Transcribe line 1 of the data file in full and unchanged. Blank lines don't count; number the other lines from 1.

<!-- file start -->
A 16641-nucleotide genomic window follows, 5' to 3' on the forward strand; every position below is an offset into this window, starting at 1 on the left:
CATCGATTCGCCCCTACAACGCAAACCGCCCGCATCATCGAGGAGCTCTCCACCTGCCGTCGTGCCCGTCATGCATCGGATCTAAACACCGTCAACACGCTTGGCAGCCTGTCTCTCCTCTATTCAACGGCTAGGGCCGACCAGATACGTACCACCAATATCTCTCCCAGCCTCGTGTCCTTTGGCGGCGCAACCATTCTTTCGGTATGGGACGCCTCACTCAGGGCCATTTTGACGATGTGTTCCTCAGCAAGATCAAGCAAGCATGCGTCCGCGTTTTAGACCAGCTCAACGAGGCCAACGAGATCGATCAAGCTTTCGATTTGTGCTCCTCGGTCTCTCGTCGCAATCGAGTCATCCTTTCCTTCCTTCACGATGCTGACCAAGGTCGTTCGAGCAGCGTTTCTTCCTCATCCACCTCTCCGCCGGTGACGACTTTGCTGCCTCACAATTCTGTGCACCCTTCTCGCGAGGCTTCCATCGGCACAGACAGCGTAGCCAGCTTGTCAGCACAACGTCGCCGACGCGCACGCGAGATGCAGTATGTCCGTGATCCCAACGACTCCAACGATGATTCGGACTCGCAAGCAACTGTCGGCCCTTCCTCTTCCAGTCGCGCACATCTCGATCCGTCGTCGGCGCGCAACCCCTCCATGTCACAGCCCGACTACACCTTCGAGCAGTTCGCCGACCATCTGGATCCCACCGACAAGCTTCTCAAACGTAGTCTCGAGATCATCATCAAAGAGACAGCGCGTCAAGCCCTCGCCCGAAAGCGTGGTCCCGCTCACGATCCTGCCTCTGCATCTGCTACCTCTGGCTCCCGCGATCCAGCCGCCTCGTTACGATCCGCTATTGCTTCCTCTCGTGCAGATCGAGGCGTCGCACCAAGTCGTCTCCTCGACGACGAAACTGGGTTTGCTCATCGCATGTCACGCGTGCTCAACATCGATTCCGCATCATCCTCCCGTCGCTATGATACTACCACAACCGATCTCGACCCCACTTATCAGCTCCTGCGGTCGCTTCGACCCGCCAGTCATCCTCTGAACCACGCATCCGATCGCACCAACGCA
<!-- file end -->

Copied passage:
A 16641-nucleotide genomic window follows, 5' to 3' on the forward strand; every position below is an offset into this window, starting at 1 on the left: